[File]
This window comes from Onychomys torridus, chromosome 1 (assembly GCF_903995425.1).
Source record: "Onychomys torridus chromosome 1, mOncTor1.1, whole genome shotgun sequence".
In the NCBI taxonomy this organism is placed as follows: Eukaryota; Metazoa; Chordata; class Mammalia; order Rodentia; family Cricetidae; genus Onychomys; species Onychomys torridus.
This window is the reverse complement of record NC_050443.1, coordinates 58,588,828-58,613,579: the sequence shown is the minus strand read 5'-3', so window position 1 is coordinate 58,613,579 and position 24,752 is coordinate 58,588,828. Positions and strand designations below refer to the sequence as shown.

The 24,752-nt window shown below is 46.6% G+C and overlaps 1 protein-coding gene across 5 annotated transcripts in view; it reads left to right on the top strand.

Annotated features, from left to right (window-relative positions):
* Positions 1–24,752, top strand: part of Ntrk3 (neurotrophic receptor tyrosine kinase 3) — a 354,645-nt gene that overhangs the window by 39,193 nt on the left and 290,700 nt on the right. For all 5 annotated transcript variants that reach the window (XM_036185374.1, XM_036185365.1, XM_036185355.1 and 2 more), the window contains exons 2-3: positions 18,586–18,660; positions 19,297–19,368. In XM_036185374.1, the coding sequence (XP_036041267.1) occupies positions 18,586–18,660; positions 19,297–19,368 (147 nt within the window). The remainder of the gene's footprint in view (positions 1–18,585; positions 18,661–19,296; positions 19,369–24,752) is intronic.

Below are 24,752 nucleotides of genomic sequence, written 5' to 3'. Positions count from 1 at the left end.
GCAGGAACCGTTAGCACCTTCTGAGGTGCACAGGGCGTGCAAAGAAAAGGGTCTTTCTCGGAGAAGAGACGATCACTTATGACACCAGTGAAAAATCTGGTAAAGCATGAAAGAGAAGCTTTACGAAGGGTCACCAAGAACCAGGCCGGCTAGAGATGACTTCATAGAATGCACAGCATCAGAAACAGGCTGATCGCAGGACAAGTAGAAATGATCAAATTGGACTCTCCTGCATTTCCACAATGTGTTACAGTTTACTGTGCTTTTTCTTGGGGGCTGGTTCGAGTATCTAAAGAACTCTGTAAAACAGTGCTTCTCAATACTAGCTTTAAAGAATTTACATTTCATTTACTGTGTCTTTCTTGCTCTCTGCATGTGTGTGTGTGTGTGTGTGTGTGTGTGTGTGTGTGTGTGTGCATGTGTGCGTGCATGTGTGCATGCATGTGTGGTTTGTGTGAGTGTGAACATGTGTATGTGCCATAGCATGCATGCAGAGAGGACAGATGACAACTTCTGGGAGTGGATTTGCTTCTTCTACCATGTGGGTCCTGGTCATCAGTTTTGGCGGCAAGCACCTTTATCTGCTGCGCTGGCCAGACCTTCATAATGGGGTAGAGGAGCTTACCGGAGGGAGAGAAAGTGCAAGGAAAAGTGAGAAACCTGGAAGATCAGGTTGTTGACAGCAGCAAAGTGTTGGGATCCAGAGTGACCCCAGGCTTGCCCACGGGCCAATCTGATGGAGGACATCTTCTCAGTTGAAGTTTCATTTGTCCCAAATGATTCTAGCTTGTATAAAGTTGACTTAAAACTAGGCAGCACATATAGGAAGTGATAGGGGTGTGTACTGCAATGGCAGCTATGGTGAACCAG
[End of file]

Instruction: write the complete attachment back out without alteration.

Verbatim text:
This window comes from Onychomys torridus, chromosome 1 (assembly GCF_903995425.1).
Source record: "Onychomys torridus chromosome 1, mOncTor1.1, whole genome shotgun sequence".
In the NCBI taxonomy this organism is placed as follows: Eukaryota; Metazoa; Chordata; class Mammalia; order Rodentia; family Cricetidae; genus Onychomys; species Onychomys torridus.
This window is the reverse complement of record NC_050443.1, coordinates 58,588,828-58,613,579: the sequence shown is the minus strand read 5'-3', so window position 1 is coordinate 58,613,579 and position 24,752 is coordinate 58,588,828. Positions and strand designations below refer to the sequence as shown.

The 24,752-nt window shown below is 46.6% G+C and overlaps 1 protein-coding gene across 5 annotated transcripts in view; it reads left to right on the top strand.

Annotated features, from left to right (window-relative positions):
* Positions 1–24,752, top strand: part of Ntrk3 (neurotrophic receptor tyrosine kinase 3) — a 354,645-nt gene that overhangs the window by 39,193 nt on the left and 290,700 nt on the right. For all 5 annotated transcript variants that reach the window (XM_036185374.1, XM_036185365.1, XM_036185355.1 and 2 more), the window contains exons 2-3: positions 18,586–18,660; positions 19,297–19,368. In XM_036185374.1, the coding sequence (XP_036041267.1) occupies positions 18,586–18,660; positions 19,297–19,368 (147 nt within the window). The remainder of the gene's footprint in view (positions 1–18,585; positions 18,661–19,296; positions 19,369–24,752) is intronic.

Below are 24,752 nucleotides of genomic sequence, written 5' to 3'. Positions count from 1 at the left end.
GCAGGAACCGTTAGCACCTTCTGAGGTGCACAGGGCGTGCAAAGAAAAGGGTCTTTCTCGGAGAAGAGACGATCACTTATGACACCAGTGAAAAATCTGGTAAAGCATGAAAGAGAAGCTTTACGAAGGGTCACCAAGAACCAGGCCGGCTAGAGATGACTTCATAGAATGCACAGCATCAGAAACAGGCTGATCGCAGGACAAGTAGAAATGATCAAATTGGACTCTCCTGCATTTCCACAATGTGTTACAGTTTACTGTGCTTTTTCTTGGGGGCTGGTTCGAGTATCTAAAGAACTCTGTAAAACAGTGCTTCTCAATACTAGCTTTAAAGAATTTACATTTCATTTACTGTGTCTTTCTTGCTCTCTGCATGTGTGTGTGTGTGTGTGTGTGTGTGTGTGTGTGTGTGTGTGCATGTGTGCGTGCATGTGTGCATGCATGTGTGGTTTGTGTGAGTGTGAACATGTGTATGTGCCATAGCATGCATGCAGAGAGGACAGATGACAACTTCTGGGAGTGGATTTGCTTCTTCTACCATGTGGGTCCTGGTCATCAGTTTTGGCGGCAAGCACCTTTATCTGCTGCGCTGGCCAGACCTTCATAATGGGGTAGAGGAGCTTACCGGAGGGAGAGAAAGTGCAAGGAAAAGTGAGAAACCTGGAAGATCAGGTTGTTGACAGCAGCAAAGTGTTGGGATCCAGAGTGACCCCAGGCTTGCCCACGGGCCAATCTGATGGAGGACATCTTCTCAGTTGAAGTTTCATTTGTCCCAAATGATTCTAGCTTGTATAAAGTTGACTTAAAACTAGGCAGCACATATAGGAAGTGATAGGGGTGTGTACTGCAATGGCAGCTATGGTGAACCAG